New Study Says Cannabis May Help People Stop Smoking Crack
According to recently released findings from a new study conducted in Canada, cannabis may actually help decrease crack cocaine use in some people.
Yes, cannabis has yet another healthy attribute, which is helping people stop their use of crack cocaine. According to a recently released study conducted in Canada that was published in the journal Addictive Behaviors (an international peer-reviewed journal publishing high-quality human research on addictive behaviors and disorders since 1976), cannabis may actually help decrease crack cocaine use in some people.
A new study says weed may help people stop smoking crack
Between 2012 and 2015, the analysis investigated the intentional use of cannabis to reduce crack use among people who use illicit drugs, which was done so by studying 122 individuals.
During that three-year period, researchers at St. Paul Hospital in Vancouver and at the University of Montreal documented over 600 instances where participants chose to use cannabis to curb their use of crack cocaine.
That led the said researchers to conclude that,
a period of intentional cannabis use to reduce crack use was associated with decreased frequency of crack use in subsequent periods among people who use illicit drugs.
Does that mean cannabis will solve all crack problems? Well, not quite. But it does give hope that weed has the potential to reduce use of crack, but the researchers also concluded that,
further clinical research to assess the potential of cannabinoids for the treatment of crack use disorders is warranted.
It’s not actually the first time researchers have conducted such a study, as a similar study – albeit one that was a lot smaller – took place in Brazil, back in 1999.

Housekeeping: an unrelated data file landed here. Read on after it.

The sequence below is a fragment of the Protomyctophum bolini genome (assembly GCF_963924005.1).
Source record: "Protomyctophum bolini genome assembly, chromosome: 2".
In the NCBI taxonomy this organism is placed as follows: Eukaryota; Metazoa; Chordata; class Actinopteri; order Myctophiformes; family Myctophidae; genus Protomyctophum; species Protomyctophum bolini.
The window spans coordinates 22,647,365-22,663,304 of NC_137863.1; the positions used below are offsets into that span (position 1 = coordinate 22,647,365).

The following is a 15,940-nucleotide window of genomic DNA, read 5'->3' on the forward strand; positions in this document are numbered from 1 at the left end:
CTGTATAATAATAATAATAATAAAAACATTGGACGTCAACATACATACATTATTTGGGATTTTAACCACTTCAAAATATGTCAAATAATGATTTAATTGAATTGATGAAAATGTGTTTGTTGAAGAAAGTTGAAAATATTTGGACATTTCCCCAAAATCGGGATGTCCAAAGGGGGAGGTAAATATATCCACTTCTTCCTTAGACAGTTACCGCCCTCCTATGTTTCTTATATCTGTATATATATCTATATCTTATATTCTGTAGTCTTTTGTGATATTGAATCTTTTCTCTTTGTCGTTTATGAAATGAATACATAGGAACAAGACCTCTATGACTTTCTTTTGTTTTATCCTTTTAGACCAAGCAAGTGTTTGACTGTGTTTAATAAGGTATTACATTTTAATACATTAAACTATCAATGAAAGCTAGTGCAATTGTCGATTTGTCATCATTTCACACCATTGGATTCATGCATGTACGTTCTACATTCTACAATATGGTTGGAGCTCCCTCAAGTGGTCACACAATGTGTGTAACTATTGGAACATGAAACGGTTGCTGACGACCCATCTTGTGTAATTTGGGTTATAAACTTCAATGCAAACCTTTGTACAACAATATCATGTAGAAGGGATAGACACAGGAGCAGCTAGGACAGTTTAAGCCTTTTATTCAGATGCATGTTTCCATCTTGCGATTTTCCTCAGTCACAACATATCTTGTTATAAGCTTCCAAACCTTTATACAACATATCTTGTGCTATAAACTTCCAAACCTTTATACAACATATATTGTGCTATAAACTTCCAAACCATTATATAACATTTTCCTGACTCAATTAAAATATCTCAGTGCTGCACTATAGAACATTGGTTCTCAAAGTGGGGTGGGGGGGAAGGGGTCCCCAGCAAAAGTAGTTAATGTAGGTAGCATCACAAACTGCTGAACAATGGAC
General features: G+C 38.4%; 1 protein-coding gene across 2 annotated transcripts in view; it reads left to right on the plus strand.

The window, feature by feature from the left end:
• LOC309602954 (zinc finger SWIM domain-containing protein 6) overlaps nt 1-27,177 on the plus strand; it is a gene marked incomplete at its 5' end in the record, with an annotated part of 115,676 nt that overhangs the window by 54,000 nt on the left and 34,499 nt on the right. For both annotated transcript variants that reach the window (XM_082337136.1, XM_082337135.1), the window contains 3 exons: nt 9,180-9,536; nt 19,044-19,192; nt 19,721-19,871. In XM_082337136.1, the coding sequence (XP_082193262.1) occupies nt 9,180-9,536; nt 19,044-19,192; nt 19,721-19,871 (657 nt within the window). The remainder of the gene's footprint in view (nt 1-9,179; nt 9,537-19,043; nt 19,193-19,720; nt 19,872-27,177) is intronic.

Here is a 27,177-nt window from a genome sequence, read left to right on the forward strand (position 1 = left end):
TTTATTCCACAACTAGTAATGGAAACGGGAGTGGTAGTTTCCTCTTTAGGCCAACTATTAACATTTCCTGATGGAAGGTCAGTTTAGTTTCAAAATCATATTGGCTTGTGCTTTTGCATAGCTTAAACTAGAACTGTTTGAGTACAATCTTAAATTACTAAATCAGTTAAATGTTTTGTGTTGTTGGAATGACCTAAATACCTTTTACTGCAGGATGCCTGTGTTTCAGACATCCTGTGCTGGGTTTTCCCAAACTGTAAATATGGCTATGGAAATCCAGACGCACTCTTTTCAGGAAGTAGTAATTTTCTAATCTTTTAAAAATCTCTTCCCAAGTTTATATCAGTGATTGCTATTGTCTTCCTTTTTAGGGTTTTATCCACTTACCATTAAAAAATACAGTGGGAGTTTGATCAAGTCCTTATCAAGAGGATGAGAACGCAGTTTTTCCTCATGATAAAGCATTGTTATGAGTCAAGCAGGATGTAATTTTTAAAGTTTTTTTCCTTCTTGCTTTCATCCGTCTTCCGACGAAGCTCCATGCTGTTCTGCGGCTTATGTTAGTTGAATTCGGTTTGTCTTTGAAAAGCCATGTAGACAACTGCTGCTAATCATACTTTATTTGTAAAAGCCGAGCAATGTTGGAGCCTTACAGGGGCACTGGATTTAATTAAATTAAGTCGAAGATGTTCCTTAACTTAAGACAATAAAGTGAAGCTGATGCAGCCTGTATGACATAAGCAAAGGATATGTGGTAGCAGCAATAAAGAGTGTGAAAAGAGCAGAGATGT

The results from Canada seem to confirm the previous research held in Brazil, the Therapeutic use of Cannabis by Crack Addicts in Brazil, which resulted in the researchers finding that the “therapeutic use of cannabis reduced crack cocaine cravings and use patterns in drug dependent subjects,” with the said findings being summarized by prominent weed advocates NORML.
Most of the subjects in our study (68 percent or 17 individuals) ceased to use crack and reported that the use of cannabis had reduced their craving and produced subjective and concrete changes in their behavior, helping them to overcome addiction.
The majority of people in this study became more pragmatic, showed better moods, returned to work, and resumed their studies or interest in activities that they had been engaged in prior to the use of crack.
There was also similar research in the United States, too, which found that cannabis may help in fact reduce opioid addiction and overdose. The research has shown that overdose rates have dropped significantly in those states that allow access to medical marijuana.
But there is one particular piece of information from the Brazilian study that should be noted, which is that the researchers stated that the results would not be feasible until “we are willing to counter the dogmas, fears, and prejudice” that surround cannabis.
While other countries around the world are willing to do so, some aren’t, such as the Florida House of Representatives’ latest Bill.
The research on cannabis for opioid use disorder is growing rapidly.
“Problematic cannabis use” was not shown to increase in tandem with legalized cannabis laws—although “problematic” is never fully defined.
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